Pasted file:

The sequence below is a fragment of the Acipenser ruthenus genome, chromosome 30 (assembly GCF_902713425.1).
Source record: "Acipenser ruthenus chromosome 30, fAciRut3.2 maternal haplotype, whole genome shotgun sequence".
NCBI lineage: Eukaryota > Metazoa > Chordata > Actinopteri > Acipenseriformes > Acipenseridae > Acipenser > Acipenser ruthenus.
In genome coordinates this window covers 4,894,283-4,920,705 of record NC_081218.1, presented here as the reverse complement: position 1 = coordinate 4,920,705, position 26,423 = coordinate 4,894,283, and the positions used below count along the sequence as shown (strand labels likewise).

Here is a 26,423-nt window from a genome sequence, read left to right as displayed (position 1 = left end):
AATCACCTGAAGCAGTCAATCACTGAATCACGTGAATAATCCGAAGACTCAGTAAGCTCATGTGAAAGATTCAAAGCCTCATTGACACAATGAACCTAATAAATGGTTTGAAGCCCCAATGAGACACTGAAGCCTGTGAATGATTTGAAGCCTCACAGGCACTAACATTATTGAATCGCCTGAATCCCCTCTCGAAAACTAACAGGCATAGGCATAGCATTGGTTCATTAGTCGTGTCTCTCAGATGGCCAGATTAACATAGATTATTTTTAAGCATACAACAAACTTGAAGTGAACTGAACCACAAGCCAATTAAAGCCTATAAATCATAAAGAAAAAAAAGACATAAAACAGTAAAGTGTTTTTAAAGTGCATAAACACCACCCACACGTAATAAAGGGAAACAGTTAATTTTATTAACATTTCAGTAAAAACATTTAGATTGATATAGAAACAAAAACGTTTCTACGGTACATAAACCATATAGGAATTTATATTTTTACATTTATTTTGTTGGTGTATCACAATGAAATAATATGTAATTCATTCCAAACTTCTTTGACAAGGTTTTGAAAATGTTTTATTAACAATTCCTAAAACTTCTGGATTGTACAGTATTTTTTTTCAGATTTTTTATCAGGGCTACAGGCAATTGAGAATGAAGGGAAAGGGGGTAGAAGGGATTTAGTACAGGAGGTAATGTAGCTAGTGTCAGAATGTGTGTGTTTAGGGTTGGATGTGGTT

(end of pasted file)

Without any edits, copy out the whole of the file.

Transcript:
The sequence below is a fragment of the Acipenser ruthenus genome, chromosome 30 (assembly GCF_902713425.1).
Source record: "Acipenser ruthenus chromosome 30, fAciRut3.2 maternal haplotype, whole genome shotgun sequence".
NCBI lineage: Eukaryota > Metazoa > Chordata > Actinopteri > Acipenseriformes > Acipenseridae > Acipenser > Acipenser ruthenus.
In genome coordinates this window covers 4,894,283-4,920,705 of record NC_081218.1, presented here as the reverse complement: position 1 = coordinate 4,920,705, position 26,423 = coordinate 4,894,283, and the positions used below count along the sequence as shown (strand labels likewise).

Here is a 26,423-nt window from a genome sequence, read left to right as displayed (position 1 = left end):
AATCACCTGAAGCAGTCAATCACTGAATCACGTGAATAATCCGAAGACTCAGTAAGCTCATGTGAAAGATTCAAAGCCTCATTGACACAATGAACCTAATAAATGGTTTGAAGCCCCAATGAGACACTGAAGCCTGTGAATGATTTGAAGCCTCACAGGCACTAACATTATTGAATCGCCTGAATCCCCTCTCGAAAACTAACAGGCATAGGCATAGCATTGGTTCATTAGTCGTGTCTCTCAGATGGCCAGATTAACATAGATTATTTTTAAGCATACAACAAACTTGAAGTGAACTGAACCACAAGCCAATTAAAGCCTATAAATCATAAAGAAAAAAAAGACATAAAACAGTAAAGTGTTTTTAAAGTGCATAAACACCACCCACACGTAATAAAGGGAAACAGTTAATTTTATTAACATTTCAGTAAAAACATTTAGATTGATATAGAAACAAAAACGTTTCTACGGTACATAAACCATATAGGAATTTATATTTTTACATTTATTTTGTTGGTGTATCACAATGAAATAATATGTAATTCATTCCAAACTTCTTTGACAAGGTTTTGAAAATGTTTTATTAACAATTCCTAAAACTTCTGGATTGTACAGTATTTTTTTTCAGATTTTTTATCAGGGCTACAGGCAATTGAGAATGAAGGGAAAGGGGGTAGAAGGGATTTAGTACAGGAGGTAATGTAGCTAGTGTCAGAATGTGTGTGTTTAGGGTTGGATGTGGTT